In line with her conservative views, Bäumer saw social work as fitting task for middle- and upper-class women in the workforce. Sensing a need for formal training of social workers following the war, Bäumer moved 1920, after the war had ended, from Berlin to Hamburg to run the Women’s School of Social Work (Soziale Frauenschule), later renamed in Social Pedagogical Institute (Sozialpädagogisches Institut). The Women’s School of Social Work was one of the first that trained women social workers in Germany and fostered a tightknit community in Hamburg between teachers, sponsors, and students. The city provided a well suited environment to establish the privately financed institution for the education of professional women social workers in fields such as youth welfare and care, reducing infant mortality, and career guidance. The school in Hamburg followed the model of the very first Women’s School of Social Work founded in 1908 in Berlin by  the feminist and social reformer Alice Salomon (1872-1948).

Following the defeat of Imperial Germany in World War I and the creation of the Weimar Republic in the Novemberrevolution of 1918, German women finally gained the right to vote and were given active and passive voting right for the first election on January 19, 1919. Bäumer became one of the first women politicians in the new parliament. In total 41 women were elected in 1919.  She was a member of the national parliament, the National Assembly (1919-20) and the Reichstag (1920-1932) for the liberal Democratic Party (Demokratische Partei) and assistant head of a department in the Ministry of the Interior from 1920 to 1933. After the Nazi seizure of power in January 1933, Bäumer was dismissed from her post in the ministry with only a small pension. All independent women’s groups were ordered to disband and join the state-controlled Nazi Women’s Group, but the BDF had dissolved itself before to avoid Nazi-control. Bäumer stayed in Germany and was allowed to publish the journal Die Frau until 1944, but faced harassment from the Gestapo due to her ties to the Christian opposition. After the Second World War, she became active in politics again in the newly founded Christian-conservative party Christian Democratic Union (Christlich Demokratische Union, CDU).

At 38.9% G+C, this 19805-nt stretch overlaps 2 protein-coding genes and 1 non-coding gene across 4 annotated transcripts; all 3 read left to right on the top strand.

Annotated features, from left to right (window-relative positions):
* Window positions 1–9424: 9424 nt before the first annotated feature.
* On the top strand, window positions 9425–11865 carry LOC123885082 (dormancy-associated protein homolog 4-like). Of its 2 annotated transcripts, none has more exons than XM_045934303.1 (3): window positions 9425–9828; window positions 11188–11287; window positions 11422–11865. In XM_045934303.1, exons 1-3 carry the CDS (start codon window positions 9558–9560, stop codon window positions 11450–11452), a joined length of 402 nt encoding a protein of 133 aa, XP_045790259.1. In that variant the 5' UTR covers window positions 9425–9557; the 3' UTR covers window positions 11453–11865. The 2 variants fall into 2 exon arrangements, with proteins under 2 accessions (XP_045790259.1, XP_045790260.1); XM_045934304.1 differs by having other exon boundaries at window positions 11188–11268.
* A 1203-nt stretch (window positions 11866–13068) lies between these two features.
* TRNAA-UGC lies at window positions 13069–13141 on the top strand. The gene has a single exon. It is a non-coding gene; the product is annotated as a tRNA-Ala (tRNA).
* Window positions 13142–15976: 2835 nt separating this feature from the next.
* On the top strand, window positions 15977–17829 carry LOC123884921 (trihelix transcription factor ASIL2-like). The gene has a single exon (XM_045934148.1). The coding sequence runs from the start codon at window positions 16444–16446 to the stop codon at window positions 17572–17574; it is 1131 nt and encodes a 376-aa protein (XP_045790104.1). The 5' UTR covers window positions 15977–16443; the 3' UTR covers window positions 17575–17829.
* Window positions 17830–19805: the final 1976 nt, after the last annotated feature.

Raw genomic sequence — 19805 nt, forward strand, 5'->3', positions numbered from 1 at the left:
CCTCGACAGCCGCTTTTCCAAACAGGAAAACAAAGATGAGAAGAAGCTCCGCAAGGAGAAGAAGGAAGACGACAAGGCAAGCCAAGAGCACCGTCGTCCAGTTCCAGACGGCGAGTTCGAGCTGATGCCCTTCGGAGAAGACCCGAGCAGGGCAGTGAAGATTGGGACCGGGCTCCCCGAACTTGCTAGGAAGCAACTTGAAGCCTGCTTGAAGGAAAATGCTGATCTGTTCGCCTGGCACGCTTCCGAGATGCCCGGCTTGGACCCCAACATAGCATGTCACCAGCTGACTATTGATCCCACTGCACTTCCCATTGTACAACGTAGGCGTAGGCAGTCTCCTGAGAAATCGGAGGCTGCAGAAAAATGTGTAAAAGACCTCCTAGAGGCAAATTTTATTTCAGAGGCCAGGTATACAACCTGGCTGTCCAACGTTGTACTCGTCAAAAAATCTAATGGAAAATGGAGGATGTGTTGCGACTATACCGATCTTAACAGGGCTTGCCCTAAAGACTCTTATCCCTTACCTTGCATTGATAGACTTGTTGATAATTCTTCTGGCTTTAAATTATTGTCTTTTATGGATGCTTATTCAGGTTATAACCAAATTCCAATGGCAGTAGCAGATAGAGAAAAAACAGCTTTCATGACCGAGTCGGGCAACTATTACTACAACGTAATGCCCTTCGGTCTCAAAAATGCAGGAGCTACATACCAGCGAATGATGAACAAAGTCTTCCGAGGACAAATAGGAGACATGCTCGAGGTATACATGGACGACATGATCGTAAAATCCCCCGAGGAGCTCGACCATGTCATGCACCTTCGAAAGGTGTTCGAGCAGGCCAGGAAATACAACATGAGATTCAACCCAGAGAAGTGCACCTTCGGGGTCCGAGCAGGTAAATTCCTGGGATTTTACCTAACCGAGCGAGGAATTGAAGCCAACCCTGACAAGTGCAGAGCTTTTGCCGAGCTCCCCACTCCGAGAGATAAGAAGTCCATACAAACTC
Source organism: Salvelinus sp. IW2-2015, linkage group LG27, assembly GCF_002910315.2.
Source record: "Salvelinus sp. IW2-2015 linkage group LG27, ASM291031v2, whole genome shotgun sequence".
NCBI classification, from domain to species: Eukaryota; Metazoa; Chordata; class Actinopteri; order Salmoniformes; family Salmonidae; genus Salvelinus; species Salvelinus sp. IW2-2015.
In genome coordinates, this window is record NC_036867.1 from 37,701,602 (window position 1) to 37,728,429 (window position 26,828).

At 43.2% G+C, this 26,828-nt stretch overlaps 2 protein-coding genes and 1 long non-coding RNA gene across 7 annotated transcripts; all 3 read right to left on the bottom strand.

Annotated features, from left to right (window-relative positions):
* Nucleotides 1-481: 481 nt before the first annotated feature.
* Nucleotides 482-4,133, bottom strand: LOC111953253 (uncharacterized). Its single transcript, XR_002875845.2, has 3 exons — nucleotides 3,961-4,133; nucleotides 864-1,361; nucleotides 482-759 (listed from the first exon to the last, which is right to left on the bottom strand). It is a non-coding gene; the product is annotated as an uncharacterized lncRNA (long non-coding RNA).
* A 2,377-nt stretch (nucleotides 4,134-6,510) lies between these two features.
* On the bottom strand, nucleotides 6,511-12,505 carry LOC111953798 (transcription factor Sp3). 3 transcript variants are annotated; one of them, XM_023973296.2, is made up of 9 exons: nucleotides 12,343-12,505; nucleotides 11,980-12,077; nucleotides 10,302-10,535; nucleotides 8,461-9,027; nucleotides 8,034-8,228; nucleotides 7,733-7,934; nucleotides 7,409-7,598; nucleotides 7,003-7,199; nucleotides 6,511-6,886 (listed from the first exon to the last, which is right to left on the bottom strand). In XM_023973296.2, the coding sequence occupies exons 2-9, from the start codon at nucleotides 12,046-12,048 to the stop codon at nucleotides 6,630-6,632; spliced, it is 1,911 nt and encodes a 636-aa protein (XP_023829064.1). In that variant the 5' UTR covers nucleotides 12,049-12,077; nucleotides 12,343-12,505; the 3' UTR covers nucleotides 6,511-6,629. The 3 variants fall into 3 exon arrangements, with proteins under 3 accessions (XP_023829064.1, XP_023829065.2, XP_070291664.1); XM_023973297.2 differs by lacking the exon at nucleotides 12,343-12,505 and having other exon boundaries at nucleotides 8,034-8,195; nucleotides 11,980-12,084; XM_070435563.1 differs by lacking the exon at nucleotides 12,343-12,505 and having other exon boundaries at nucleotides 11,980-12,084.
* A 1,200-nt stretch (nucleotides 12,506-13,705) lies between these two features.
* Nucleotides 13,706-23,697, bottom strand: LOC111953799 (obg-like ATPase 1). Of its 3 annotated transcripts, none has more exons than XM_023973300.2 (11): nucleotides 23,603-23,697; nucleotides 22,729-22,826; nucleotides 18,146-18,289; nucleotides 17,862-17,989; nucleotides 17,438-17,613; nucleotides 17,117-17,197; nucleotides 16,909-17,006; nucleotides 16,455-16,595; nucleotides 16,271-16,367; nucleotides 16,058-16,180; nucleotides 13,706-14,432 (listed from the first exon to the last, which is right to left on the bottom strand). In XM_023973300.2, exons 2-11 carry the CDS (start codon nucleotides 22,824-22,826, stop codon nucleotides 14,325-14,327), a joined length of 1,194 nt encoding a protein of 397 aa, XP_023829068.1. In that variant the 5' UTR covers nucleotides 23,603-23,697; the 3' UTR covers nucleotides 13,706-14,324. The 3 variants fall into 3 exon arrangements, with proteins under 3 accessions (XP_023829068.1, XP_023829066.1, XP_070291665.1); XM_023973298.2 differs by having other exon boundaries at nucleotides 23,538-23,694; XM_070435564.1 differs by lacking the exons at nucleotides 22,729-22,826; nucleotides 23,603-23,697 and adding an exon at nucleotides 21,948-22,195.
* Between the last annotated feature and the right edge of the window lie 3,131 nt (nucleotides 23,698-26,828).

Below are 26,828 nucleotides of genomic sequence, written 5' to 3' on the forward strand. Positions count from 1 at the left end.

Although perceived as a moderate or even conservative feminist during her time, Gertrud Bäumer still made significant efforts to the women’s movement in both the pre-war and inter-war period. An eloquent writer, she wrote prolifically on the topic and contributed to the education and improvement of women’s lives through the Women’s College of Social Work. Compared to many ‘radical’ feminists during this time, Bäumer firmly believed that women should contribute to society in ways that were suited towards their ‘motherly’ nature. By organizing and running the NFD, Bäumer was able to aid thousands across Germany during World War I. Although modern feminists may not agree unanimously with Bäumer’s beliefs, her efficient model of running the BDF and effective style of writing could be utilized today to organize people and further their message.

Chloe Gruesbeck, Political Science and Contemporary European Studies, Class of 2020


 Literature and Website


Image 1: Gertrud Bäumer, 1932.
Image 2: Gertrud Bäumer (center) as teacher at an elementary school in Kamen, Germany, 1894
Image 3: Gertrud Bäumer, German commemorative postage stamp 1974